Internet: http://www.goholland.com. See also road safety information
from other sources for Curacao
at http://www.curacao-tourism.com/; for Saba
at http://www.turq.com/saba/; and for St.
Maarten at http://www.st-maarten.com/.
AVIATION SAFETY OVERSIGHT: The U.S. Federal Aviation Administration
(FAA) has assessed the government of the Netherlands Antilles'
Civil Aviation Authority as Category 1- in compliance with international
aviation safety standards for oversight of the Netherlands Antilles'
air carrier operations.
For further information, travelers may contact the Department
of Transportation within the U.S. at 1-800-322-7873, or visit
the FAA's Internet web
site at http://www.faa.gov/avr/iasa/. The U.S. Department
of Defense (DOD) separately assesses some foreign air carriers
for suitability as official providers of air services. For information
regarding the DOD policy on specific carriers, travelers may contact
the DOD at (618) 229-4801.
CUSTOMS REGULATIONS: Netherlands Antilles customs authorities
may enforce strict regulations concerning importation into and
exportation out of the Netherlands Antilles. Travelers are allowed
to purchase a maximum of $600 worth of duty free merchandise based
on the retail value. It is advisable to contact the Embassy of
the Netherlands in Washington or one of the Dutch Consulates in
the U.S. for specific information.
CRIMINAL PENALTIES: While in a foreign country, a U.S.
citizen is subject to that country's laws and regulations, which
sometimes differ significantly from those in the U.S. and may
not afford the protections available to the individual under U.S.
law. Penalties for breaking the law can be more severe than in
the U.S. for similar offenses. Persons violating Netherlands Antilles
laws, even unknowingly, may be expelled, arrested or imprisoned.
Netherlands Antilles has strict gun control laws; even a stray
bullet in a suitcase can trigger a fine or time in jail.
SPECIAL CIRCUMSTANCES: The time-share industry and other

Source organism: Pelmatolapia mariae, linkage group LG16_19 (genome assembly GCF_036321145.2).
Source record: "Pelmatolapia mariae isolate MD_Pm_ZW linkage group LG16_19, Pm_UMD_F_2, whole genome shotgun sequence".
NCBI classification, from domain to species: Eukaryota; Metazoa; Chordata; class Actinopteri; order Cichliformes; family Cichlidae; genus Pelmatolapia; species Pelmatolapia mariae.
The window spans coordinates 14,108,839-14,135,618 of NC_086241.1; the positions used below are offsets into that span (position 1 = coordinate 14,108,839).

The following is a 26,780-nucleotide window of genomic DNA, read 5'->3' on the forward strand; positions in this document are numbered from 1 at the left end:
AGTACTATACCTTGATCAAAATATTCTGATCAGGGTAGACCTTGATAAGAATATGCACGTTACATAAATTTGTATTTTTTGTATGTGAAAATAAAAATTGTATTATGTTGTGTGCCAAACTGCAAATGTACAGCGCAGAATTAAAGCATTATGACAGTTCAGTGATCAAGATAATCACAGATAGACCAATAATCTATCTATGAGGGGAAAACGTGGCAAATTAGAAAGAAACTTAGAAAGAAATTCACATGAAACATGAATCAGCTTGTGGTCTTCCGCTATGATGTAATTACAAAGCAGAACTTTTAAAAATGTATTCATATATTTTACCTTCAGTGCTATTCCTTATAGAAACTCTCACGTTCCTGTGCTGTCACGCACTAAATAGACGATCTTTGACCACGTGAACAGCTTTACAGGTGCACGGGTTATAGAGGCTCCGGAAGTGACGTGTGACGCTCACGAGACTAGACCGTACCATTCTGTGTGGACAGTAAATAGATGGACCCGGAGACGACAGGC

real estate investments are two of the fastest growing tourist
industries in the Antilles. Time-share buyers are cautioned about
contracts that do not have a "non-disturbance or perpetuity
protective clause" incorporated in the purchase agreement.
Such a clause gives the time-share owner perpetuity of ownership
should the facility be sold. Americans sometimes complain that
the time-share units are not adequately maintained, despite generally
high annual maintenance fees. Because of the large number of complaints
about misuse of maintenance fees in Sint Maarten in particular,
prospective timeshare owners are advised to review the profit
and loss statement for maintenance fees. Note: a reputable accounting
firm should audit the profit and loss statement.
Potential investors should be aware that failed land development
schemes involving time-share investments can result in financial
losses. Interested investors may wish to seek professional advice
regarding investments involving land development projects. Real
estate investment problems that reach local courts are rarely
settled in favor of foreign investors. Travel information publications
are available via the Bureau of Consular Affairs home page or
DISASTER PREPAREDNESS: St. Maarten, Saba and St. Eustatius
lie in the path of hurricanes. General information about natural
disaster preparedness is available via the Internet from the
U.S. Federal Emergency Management Agency (FEMA) at http://www.fema.gov/.
REGISTRATION/EMBASSY/CONSULATE LOCATION: Americans living
in or visiting the Netherlands Antilles are encouraged to register
at the Consular Section of the U.S. Consulate General in Curacao,
located at J.B. Gorsiraweg #1, Willemstad, Curacao, telephone
011 (599-9) 461-3066; fax 011 (599-9) 461-6489; e-mail address:
firstname.lastname@example.org. The Consular Section hours of operation
are 9:00 a.m to 11:00 a.m. Monday, Wednesday, and Friday except
U.S. and Dutch holidays. After-hours, emergency telephone 011